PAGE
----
By David Harrison
David Harrison's first novel, SINS OF THE FATHER, was released earlier this year by Crème de la Crime. When not writing, he's currently setting up a specialist cleaning business and doing consultancy work. He lives in Brighton with his wife and two children.
He stood in the doorway of the sad little shop and wondered what he would steal. A security mirror in the corner showed his distorted reflection, like something from a circus, but he didn't worry about that. The counter was unoccupied, the single electronic till waiting like a prize.
To his right was a deep freeze containing ice creams, fully stocked for a summer that hadn't arrived. The walls held shelves of newspapers and magazines, as well as a rack of dog-eared greeting cards and some tacky seaside gifts. Basic foodstuffs were on the central unit, with confectionery displayed each side of the counter; cigarettes and tobacco on high shelves behind it.
What a dump, he thought. What a place to spend your life.
Behind him a half-hearted drizzle left smudges on the glass door. A bus stopped by the pub to disgorge its last passenger and then did a U-turn, the driver altering his destination board for the return route. A gust of wind rattled the letterbox, bringing a whiff of diesel freshened by sea spray.
In a sudden rush he planted his hands on the counter and tried to vault over, but his left leg caught the edge of the worktop. He fell awkwardly and banged his elbow on the side of the till.
The door opened as he collapsed behind the counter. Jill Lemon hurried forward, a hand raised in front of her mouth. As she reached the counter he sprang up, a la Basil Fawlty, and faked a smile.
“Paul, are you okay?”
He pushed his thinning hair back from his face. "I wanted to see how easy it would be to get over.”
“Not very, by the look of you." She turned towards the magazines, perhaps to spare his embarrassment. She was in her mid thirties, matronly but very attractive, with a sharp sense of humour. And married, of course.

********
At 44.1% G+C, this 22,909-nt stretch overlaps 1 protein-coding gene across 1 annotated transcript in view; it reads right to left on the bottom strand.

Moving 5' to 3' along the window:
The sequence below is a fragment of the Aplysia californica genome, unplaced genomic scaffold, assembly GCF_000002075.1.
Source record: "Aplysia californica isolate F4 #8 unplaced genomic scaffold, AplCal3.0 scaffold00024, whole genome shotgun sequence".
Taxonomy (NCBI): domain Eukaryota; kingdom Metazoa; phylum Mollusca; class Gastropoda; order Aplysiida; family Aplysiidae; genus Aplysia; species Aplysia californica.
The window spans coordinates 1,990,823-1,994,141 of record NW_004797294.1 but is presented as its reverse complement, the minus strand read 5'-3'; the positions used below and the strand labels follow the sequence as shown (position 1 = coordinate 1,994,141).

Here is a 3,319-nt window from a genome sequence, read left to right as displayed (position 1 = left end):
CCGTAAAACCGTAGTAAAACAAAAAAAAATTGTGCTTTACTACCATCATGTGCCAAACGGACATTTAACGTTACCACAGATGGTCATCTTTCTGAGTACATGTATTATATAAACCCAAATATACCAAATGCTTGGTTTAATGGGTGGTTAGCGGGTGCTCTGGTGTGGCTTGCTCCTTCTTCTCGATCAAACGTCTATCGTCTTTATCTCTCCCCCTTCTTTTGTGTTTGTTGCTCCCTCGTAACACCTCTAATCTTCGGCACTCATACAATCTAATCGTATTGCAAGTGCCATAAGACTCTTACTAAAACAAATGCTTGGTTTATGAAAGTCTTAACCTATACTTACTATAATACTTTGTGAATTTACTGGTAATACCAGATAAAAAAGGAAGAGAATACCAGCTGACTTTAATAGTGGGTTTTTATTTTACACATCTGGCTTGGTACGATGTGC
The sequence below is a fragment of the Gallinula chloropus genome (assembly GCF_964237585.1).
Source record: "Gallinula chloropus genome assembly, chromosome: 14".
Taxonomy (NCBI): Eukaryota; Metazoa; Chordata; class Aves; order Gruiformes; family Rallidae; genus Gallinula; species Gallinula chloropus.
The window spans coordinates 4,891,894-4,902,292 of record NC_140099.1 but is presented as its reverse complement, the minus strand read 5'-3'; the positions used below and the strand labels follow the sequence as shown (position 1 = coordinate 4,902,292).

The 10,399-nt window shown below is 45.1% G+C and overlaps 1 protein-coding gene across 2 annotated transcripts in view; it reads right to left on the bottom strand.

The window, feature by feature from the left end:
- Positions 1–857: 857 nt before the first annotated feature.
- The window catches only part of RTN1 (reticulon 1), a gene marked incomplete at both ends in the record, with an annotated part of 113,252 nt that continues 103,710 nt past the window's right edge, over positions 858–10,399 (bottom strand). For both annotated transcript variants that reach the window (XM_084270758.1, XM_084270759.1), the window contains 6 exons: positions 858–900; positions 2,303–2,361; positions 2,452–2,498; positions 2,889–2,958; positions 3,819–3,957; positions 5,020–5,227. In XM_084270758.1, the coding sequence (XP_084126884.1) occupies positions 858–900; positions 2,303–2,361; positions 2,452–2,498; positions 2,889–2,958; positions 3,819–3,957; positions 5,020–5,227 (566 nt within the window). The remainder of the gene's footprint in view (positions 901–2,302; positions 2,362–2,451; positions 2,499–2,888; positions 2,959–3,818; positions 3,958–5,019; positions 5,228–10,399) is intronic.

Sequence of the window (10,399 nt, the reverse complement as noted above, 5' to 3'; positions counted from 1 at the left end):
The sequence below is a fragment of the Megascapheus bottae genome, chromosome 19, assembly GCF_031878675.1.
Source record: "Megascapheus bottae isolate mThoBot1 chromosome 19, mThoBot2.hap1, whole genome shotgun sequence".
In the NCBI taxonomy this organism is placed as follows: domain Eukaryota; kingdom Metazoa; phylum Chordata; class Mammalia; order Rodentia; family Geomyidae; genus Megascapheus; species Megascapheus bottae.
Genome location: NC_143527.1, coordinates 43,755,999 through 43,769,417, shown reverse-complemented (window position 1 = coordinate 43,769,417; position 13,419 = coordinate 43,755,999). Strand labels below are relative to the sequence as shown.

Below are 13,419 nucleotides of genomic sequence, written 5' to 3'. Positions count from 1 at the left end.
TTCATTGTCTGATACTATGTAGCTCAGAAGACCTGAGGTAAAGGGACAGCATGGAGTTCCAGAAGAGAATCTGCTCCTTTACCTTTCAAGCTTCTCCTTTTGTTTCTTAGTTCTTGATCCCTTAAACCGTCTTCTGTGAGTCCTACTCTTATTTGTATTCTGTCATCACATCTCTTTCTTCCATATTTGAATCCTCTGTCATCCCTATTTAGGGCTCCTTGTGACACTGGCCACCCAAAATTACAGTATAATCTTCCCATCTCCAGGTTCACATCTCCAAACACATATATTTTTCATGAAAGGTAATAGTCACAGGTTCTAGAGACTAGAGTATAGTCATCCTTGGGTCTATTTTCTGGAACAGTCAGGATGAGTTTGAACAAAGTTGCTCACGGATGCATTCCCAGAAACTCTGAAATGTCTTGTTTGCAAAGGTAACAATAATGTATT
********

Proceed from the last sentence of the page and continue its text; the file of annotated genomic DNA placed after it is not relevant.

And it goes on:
"I hate to say it, but you don't have the figure for gymnastics.”
He patted his belly, which hung out over his jeans. "Too many of your sandwiches.”
“My sandwiches are perfectly healthy. It's all those doughnuts.”
“And the lifestyle.”
"Very bracing out there today. Take yourself off for a long walk."
He nodded with little enthusiasm. "I might."
"Sound as if you mean it!"
"I'm too old for exercise."
She laughed. "What are you, forty-three? Forty-four?”
"I feel about a hundred."
"At a hundred you'll be dead. You want to get out there before it's too late." She turned back to him, having chosen Marie Claire and Heat. "Had any interest in this place?"
He snorted. "You're joking. I think the agents have given up."
"And what about Wendy?"
“Same as ever."
"Oh dear. You should still go and see Tom. Take him out somewhere."
"I can't just turn up. Anyway, it seems to make it worse."
She dropped the magazines on the counter and delved in her purse. She had long elegant fingers, free of jewellery and kept scrupulously clean for preparing food. He was seized by an impulse to beg her for sex, but the idea died in his throat.
She looked up. “Pardon?”
"Unhealthy specimen, aren't you? All the more reason to get some fresh air." At the door she turned and smiled. "Only ten minutes to go."
Yeah, he thought. Only ten minutes. And then a lifetime.
He watched her hurry away, her body curled against the wind. He could still go after her, suggest a drink together, but he knew he wouldn't. Her husband was a big surly builder with hands like mallets.
He loathed this godforsaken little seaside town, so lost in the past that it still had half-day closing. But everyone else in the parade shut up shop religiously at one o'clock, so there was little point in staying open. Anyway, as much as he hated shutting on Wednesdays, he hated shopkeeping even more. He hated his life, that was the problem.